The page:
In the last few years we have seen quite a number of publications on the subject of power training for endurance athletes. The most striking conclusion in all of them was that power training for endurance athletes had great benefits, which was contrary to the common belief that endurance athletes should stay away from heavy power training. One of the disadvantages was supposed to be the fact that muscle mass made the athletes heavier. Scientific investigations have proved that this gain of weight was very limited and did not negatively influence performance level. On the contrary, the athletes who had gone through a program of power training performed better than those who had not done so. Their maximum oxygen uptake VO2max, the decisive factor for endurance athletes, had increased. But there is more. There are some endurance sports in which the bodyweight of the athlete is supported. Cycling is an example; swimming is an even more outspoken one. When the athlete’s bones are not stressed enough (think of astronauts who return to earth) the bones may suffer from osteopenia*. In a power training program this phenomenon will be tackled by putting enough stress on the skeleton so that osteopenia will not occur. Another positive effect may be that acidosis is likely to occur at a later moment. By contracting the muscles up to more than 15% of their maximum strength the capillaries within them will be squeezed so that they cannot deliver enough oxygen to the muscle cells. Whenever maximum strength goes up this 15% will also go up so that the moment of constriction will come later. The last advantage we can mention is the fact that the athlete’s coordination will improve. Though it is not the biggest factor coordination is indeed one of the motor skills that decide performance. Especially when weight training is performed with the weights in free space the inter- and intramuscular coordination** will improve.

*Osteopenia = mild osteoposis, too low density of bone mass.

**intermuscular coordination = the synergetic cooperation of two or more different muscles, whereas intramuscular coordination = the cooperation of the various fibres within one muscle.


When supplying strength muscles contract. This will not always mean that they will become shorter though in textbooks it is often represented as such. There are distinct differences in the types of contraction and each of them has its consequences for the weight training program. Summing up:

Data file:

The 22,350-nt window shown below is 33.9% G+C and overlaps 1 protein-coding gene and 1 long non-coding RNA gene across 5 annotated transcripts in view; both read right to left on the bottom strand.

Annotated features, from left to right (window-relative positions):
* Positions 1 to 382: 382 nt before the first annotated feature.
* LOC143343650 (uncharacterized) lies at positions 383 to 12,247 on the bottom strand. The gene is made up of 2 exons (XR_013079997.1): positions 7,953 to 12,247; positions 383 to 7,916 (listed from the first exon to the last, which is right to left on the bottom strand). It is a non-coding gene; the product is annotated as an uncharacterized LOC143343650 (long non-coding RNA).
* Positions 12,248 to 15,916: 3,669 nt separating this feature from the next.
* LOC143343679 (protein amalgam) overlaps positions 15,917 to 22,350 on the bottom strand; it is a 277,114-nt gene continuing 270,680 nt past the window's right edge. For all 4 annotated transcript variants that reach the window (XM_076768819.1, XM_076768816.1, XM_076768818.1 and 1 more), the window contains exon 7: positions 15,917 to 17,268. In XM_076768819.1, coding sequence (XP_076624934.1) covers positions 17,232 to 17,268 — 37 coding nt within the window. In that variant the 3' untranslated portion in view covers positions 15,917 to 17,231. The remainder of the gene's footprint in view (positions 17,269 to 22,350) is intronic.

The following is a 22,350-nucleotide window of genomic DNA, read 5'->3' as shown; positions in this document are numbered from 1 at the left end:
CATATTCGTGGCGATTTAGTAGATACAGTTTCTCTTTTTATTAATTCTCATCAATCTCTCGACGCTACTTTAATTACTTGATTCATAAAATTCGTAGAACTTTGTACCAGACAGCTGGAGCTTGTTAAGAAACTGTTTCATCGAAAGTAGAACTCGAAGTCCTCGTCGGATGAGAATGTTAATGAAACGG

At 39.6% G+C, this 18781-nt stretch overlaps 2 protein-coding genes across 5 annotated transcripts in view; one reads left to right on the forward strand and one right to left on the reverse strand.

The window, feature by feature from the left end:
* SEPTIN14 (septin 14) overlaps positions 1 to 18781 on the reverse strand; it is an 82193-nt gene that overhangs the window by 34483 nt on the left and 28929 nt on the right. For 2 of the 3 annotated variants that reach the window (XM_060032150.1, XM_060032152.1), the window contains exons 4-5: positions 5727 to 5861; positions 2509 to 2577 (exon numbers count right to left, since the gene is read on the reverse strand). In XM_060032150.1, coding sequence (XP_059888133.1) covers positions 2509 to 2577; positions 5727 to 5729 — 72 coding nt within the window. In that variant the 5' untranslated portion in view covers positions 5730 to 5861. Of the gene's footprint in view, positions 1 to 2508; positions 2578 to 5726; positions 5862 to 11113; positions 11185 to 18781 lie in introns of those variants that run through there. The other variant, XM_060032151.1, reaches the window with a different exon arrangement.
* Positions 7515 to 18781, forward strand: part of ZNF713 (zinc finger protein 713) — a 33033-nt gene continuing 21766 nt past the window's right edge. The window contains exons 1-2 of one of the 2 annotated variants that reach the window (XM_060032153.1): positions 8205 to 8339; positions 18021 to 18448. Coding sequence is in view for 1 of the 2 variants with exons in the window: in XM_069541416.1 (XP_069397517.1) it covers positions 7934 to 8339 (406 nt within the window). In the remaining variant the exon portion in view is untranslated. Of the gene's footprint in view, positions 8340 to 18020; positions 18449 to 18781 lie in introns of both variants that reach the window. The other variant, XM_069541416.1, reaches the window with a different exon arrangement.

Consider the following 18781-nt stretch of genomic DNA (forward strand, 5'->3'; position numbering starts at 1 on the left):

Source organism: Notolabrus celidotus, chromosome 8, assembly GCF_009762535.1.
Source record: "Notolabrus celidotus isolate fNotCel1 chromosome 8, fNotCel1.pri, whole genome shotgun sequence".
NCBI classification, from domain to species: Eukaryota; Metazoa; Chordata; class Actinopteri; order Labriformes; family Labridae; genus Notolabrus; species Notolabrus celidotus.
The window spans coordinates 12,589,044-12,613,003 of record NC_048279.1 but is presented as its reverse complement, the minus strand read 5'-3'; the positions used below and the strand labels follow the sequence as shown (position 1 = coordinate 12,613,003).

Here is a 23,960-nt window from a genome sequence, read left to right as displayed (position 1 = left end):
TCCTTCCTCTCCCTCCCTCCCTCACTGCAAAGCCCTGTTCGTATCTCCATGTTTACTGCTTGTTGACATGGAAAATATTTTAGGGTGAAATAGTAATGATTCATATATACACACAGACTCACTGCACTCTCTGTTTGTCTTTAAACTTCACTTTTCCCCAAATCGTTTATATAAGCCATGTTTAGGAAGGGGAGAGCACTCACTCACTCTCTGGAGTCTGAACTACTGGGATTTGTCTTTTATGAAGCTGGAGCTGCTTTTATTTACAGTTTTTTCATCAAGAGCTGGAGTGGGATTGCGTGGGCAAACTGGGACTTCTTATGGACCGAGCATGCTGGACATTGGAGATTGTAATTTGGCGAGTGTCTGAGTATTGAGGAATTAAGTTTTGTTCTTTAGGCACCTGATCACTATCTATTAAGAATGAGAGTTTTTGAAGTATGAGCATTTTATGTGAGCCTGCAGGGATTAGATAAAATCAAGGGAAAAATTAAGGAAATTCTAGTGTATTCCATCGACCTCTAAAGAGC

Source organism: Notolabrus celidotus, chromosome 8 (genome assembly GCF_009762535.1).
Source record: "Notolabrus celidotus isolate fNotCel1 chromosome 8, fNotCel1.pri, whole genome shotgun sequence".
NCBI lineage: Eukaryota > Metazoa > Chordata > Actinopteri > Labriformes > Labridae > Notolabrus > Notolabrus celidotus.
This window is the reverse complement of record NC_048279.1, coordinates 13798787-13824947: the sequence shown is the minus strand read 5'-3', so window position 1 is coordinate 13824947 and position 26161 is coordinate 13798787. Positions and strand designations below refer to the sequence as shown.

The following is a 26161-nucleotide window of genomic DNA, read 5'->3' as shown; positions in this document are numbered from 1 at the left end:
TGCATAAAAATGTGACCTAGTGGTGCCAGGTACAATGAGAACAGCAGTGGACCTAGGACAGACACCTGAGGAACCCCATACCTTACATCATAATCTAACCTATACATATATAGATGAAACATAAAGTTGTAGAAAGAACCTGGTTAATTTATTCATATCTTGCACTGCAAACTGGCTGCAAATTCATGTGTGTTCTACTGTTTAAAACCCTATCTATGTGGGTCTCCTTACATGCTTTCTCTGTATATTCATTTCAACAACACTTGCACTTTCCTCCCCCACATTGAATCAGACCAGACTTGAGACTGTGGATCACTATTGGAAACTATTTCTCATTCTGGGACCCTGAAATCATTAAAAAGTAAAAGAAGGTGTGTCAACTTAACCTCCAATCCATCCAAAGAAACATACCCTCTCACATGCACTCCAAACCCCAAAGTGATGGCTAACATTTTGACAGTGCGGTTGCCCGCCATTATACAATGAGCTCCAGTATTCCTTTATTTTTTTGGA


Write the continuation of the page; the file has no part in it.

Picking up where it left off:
• Concentric contractions; the muscle gets shorter. E.g. when you contract the biceps in your upper arm your forearm will go up.
  • Excentric contractions: the muscle is tightened but it will get longer, on the contrary – it will get longer. E.g. when you have a certain weight in your arm in the previous example and you let it go down again in a controlled manner you biceps will get longer and deliver strength at the same time. Excentric contractions cause more damage to the muscle than concentric contractions. Think of a muscle soreness in your quadriceps after a (too) strenuous workout. You will probably feel it when going up the stairs and even more going down. Going up is concentric, going down is excentric. The consequence for weight training programs is that excentric contractions have a larger influence on strength gain.
  • Plyometric contractions: a combination of two successive types. An excentric contraction is immediately followed by a concentric contraction. E.g. pushups: going downward is excentric and going upward is concentric.
  • Isometric contractions: the muscles may contract maximally but there is no change in length, e.g. when you try with all the strength that is in you to push a complete building away.

So far for the most common types of contractions in programs for endurance athlets. For the sake of completeness a few others:

  • Isokinetic contractions: the muscles contract performing the same movement in the same range of motion repeatedly. They are usually done on machines in the gym with a constant speed and a constant resistance. As they are not particularly useful for endurance athletes they will not be discussed in more detail.
  • Auxotonic contractions: the muscles contract with increasing tonus. E.g. when an elastic cord is stretched the resistance will be more at the end so that during the process the muscle tonus must adapt. Auxotonic contractions are not used very much in power training programs for endurance athletes.